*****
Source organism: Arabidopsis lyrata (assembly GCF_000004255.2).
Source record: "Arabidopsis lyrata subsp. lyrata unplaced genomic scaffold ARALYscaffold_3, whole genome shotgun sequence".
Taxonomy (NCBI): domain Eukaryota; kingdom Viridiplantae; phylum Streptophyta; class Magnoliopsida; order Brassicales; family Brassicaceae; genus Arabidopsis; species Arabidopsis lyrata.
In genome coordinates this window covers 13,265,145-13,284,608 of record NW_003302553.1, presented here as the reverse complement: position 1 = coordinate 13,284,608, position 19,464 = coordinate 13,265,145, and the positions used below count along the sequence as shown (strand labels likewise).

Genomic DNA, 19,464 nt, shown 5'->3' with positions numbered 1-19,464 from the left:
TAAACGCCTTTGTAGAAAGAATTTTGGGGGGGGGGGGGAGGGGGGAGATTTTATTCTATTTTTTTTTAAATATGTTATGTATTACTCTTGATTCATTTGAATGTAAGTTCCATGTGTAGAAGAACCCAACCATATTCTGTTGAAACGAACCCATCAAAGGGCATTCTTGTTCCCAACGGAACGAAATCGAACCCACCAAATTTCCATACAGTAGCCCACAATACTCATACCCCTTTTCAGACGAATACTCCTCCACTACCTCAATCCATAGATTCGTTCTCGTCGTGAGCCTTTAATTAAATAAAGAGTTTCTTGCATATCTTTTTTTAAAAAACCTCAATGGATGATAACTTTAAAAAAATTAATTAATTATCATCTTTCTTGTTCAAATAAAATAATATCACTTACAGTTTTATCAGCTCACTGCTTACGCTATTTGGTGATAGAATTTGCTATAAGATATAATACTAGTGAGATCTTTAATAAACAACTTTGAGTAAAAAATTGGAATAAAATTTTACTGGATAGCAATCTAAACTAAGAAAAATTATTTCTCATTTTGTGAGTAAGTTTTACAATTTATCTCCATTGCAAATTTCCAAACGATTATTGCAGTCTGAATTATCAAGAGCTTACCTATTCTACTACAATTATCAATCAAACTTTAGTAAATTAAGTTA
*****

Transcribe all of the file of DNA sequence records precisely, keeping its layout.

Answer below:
Source organism: Arabidopsis lyrata (assembly GCF_000004255.2).
Source record: "Arabidopsis lyrata subsp. lyrata unplaced genomic scaffold ARALYscaffold_3, whole genome shotgun sequence".
Taxonomy (NCBI): domain Eukaryota; kingdom Viridiplantae; phylum Streptophyta; class Magnoliopsida; order Brassicales; family Brassicaceae; genus Arabidopsis; species Arabidopsis lyrata.
In genome coordinates this window covers 13,265,145-13,284,608 of record NW_003302553.1, presented here as the reverse complement: position 1 = coordinate 13,284,608, position 19,464 = coordinate 13,265,145, and the positions used below count along the sequence as shown (strand labels likewise).

Genomic DNA, 19,464 nt, shown 5'->3' with positions numbered 1-19,464 from the left:
TAAACGCCTTTGTAGAAAGAATTTTGGGGGGGGGGGGGAGGGGGGAGATTTTATTCTATTTTTTTTTAAATATGTTATGTATTACTCTTGATTCATTTGAATGTAAGTTCCATGTGTAGAAGAACCCAACCATATTCTGTTGAAACGAACCCATCAAAGGGCATTCTTGTTCCCAACGGAACGAAATCGAACCCACCAAATTTCCATACAGTAGCCCACAATACTCATACCCCTTTTCAGACGAATACTCCTCCACTACCTCAATCCATAGATTCGTTCTCGTCGTGAGCCTTTAATTAAATAAAGAGTTTCTTGCATATCTTTTTTTAAAAAACCTCAATGGATGATAACTTTAAAAAAATTAATTAATTATCATCTTTCTTGTTCAAATAAAATAATATCACTTACAGTTTTATCAGCTCACTGCTTACGCTATTTGGTGATAGAATTTGCTATAAGATATAATACTAGTGAGATCTTTAATAAACAACTTTGAGTAAAAAATTGGAATAAAATTTTACTGGATAGCAATCTAAACTAAGAAAAATTATTTCTCATTTTGTGAGTAAGTTTTACAATTTATCTCCATTGCAAATTTCCAAACGATTATTGCAGTCTGAATTATCAAGAGCTTACCTATTCTACTACAATTATCAATCAAACTTTAGTAAATTAAGTTA